I need to write while I can, but I’m arguing with myself. I need to write, but, I don’t really want to write about, that incident. I have to write though and I have begun to tell the story so I really need to finish, whether I like it or not.
When we arrived in the New Orleans area things were very strange. People had a glassy look in their eyes and their faces were blank. The damage didn’t look too bad to me, but I had been jaded. I hadn’t been too long out of Afghanistan and you just can’t compare any place in the United States to the primitive and deprived conditions there.
We skirted south of the city, far from Lake Pontchartrain where the land was higher and the carnage inflicted by the Lake’s release had little or no direct effect. Still, there were small signs here and there of damage and destruction caused by the Hurricane herself.
The chief indicator was the people. They looked spent and were all headed out of town. Most of them had come back into the area to check the damage and to retrieve what they could. A few who had official duties had come back to help in the rescue efforts. While their own houses were underwater they were helping others.
In Belle Chasse NAS itself, things were even more chaotic than outside. Every state and territory with a National Guard had sent supplies, food and soldiers to support the relief efforts, but none had been coordinated. Units arrived by air and land with no instructions or orders; and with no one expecting or prepared for them.
I have been in the National Guard for over twenty years and I have seen the confusion that happens every month as civilians slowly, staggeringly and sometimes painfully change themselves into military personnel. This was beyond anything I had ever seen. There were regular Army, Navy and Air Force people there who were just as confused. It was almost as if there were some outside force affecting us, causing everyone to be even more confused and uncoordinated than they possibly could have gotten by themselves.
General Honore famously said we were, “Stuck on stupid,” but I don’t think it was stupid we were stuck on, and I don’t think it was all our fault.
An example of the confusion was how supplies were flown into Belle Chasse. The C130s would land, the supplies would be shoved out the cargo door and the planes would leave. The airfield would become quickly and irrevocably disorganized. Any unit with forklifts was employed to move the supplies off the airstrip, and more would land. The situation deteriorated to the point that yellow Post-it notes were used in lieu of ANY military forms.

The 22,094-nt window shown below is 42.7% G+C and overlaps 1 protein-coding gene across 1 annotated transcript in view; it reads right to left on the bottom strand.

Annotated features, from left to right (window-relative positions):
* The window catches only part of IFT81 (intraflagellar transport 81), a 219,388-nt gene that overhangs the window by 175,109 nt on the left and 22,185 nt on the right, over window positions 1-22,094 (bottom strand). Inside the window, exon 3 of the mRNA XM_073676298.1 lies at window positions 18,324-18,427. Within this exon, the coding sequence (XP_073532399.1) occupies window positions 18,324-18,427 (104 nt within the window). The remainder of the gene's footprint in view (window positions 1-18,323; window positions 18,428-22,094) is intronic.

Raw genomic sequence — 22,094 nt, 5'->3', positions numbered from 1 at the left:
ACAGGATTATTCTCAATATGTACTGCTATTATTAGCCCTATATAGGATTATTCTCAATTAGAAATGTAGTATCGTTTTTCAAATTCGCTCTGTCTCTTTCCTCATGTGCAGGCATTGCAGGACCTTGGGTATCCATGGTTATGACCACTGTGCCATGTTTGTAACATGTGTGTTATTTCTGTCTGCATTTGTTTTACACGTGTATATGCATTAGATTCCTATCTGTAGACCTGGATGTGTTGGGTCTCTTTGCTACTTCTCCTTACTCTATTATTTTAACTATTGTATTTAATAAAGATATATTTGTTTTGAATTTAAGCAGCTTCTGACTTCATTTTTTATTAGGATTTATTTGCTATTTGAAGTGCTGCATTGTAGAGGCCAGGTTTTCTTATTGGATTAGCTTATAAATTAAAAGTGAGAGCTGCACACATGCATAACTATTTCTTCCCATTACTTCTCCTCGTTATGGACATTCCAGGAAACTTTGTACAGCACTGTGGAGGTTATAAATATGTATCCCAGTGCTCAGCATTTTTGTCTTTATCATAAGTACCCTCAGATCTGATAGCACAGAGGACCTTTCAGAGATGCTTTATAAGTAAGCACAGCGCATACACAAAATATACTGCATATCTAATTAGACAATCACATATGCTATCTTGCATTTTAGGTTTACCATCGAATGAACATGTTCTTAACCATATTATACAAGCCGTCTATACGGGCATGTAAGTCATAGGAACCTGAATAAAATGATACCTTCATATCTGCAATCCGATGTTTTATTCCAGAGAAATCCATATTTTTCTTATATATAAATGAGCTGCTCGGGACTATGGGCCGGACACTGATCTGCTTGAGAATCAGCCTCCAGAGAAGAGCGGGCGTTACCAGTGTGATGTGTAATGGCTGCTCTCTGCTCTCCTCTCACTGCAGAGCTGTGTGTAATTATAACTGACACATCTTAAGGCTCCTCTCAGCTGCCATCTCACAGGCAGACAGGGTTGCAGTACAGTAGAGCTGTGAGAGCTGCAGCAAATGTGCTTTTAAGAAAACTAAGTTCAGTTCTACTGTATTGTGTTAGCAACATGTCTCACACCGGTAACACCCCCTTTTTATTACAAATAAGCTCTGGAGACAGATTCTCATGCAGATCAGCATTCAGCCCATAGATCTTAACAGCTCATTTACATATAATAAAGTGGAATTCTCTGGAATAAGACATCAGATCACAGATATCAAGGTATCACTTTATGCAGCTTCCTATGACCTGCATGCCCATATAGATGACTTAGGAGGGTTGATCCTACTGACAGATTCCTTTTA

No one seemed to see a problem with this while the inexhaustible stream of equipment and food continued to flow. The entire month we were there, it never did dry up.
We too, seemingly came out of no-where with no usable assets or skills, but we couldn’t be sent back. As far as the people in Belle Chasse were concerned, we were of no use without trucks or forklifts. The ideas of just-in-time supply, efficient logistics, planning and coordination were just foreign gibberish. We were raving lunatics of no conceivable use.
We spent three days trying to convince someone that we could bring some order to the logistic nightmare if only we could be allocated several rooms, computer and phone connections. As the Group Signal Officer it was my responsibility to make the connections. In the entire month of September that we were there, I never, never found anyone who would admit that they were the Senior Signal Officer in the AO (Area of Operations). Everyone was in charge of something, but that one over-all, coordinated, unity of command, as far as signal was concerned never materialized.